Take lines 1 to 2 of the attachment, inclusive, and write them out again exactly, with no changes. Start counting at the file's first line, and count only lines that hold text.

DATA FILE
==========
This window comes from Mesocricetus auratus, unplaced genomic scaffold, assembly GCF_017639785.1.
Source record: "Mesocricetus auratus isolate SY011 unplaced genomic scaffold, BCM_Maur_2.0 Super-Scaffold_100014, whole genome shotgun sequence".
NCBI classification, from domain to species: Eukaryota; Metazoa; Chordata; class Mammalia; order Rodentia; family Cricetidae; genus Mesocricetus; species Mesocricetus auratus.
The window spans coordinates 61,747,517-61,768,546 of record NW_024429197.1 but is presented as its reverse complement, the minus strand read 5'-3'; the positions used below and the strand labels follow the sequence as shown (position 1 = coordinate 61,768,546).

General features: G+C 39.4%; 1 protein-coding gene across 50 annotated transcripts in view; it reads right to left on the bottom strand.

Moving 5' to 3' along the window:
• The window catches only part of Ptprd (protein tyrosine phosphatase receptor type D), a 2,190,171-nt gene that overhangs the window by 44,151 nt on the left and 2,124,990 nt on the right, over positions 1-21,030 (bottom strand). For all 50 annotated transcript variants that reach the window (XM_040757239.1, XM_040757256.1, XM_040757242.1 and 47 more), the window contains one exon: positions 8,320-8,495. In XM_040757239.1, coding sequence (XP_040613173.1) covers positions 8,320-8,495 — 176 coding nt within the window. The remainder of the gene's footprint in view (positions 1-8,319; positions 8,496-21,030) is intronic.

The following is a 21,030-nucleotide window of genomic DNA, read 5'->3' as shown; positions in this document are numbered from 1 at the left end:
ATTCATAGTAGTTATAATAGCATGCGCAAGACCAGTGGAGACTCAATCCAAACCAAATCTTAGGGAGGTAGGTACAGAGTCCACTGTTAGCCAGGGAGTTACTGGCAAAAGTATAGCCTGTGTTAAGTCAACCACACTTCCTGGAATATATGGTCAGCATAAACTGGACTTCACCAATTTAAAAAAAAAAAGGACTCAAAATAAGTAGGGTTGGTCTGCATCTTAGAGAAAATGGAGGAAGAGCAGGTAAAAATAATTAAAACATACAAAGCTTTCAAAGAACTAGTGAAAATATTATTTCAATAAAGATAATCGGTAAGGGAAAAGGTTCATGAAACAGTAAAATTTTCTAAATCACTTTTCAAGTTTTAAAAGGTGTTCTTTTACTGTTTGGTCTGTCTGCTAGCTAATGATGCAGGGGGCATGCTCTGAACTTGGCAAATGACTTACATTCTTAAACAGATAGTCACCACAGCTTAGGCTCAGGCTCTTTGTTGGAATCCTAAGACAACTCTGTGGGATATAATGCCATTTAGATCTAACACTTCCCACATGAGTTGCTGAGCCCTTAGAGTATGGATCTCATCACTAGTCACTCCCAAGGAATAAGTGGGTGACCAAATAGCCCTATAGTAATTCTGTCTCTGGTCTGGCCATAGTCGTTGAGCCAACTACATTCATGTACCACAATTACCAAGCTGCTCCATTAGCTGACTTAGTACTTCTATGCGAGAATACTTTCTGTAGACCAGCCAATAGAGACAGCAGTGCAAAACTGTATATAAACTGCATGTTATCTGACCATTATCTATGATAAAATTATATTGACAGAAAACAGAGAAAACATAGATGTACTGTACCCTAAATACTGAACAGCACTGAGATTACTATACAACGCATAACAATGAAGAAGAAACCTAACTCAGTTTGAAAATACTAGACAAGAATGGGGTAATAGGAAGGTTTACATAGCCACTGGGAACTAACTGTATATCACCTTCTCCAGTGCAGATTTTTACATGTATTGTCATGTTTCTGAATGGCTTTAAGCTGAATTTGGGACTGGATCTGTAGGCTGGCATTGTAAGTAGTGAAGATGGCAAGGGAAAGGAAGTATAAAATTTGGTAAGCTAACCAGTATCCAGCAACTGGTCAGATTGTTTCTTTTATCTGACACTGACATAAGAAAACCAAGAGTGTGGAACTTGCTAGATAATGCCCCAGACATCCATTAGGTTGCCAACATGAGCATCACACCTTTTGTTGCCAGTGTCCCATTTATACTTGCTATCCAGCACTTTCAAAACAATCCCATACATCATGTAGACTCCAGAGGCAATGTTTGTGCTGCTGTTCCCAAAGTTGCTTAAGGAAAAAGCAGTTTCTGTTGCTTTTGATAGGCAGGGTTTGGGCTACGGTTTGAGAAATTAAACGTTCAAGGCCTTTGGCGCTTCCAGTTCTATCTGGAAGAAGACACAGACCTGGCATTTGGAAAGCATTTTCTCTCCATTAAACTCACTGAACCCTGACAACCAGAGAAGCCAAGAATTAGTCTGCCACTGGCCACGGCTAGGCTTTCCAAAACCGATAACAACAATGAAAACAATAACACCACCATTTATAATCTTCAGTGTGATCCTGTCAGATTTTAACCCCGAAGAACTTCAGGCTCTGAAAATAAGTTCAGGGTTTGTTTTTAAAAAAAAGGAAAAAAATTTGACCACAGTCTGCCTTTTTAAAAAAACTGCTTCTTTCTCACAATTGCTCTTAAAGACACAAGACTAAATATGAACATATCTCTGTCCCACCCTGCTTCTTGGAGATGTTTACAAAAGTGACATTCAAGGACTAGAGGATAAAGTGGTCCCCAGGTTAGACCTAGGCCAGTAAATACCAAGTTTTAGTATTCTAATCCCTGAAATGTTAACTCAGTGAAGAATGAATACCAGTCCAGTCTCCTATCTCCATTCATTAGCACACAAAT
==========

This window comes from Mesocricetus auratus, unplaced genomic scaffold, assembly GCF_017639785.1.
Source record: "Mesocricetus auratus isolate SY011 unplaced genomic scaffold, BCM_Maur_2.0 Super-Scaffold_100014, whole genome shotgun sequence".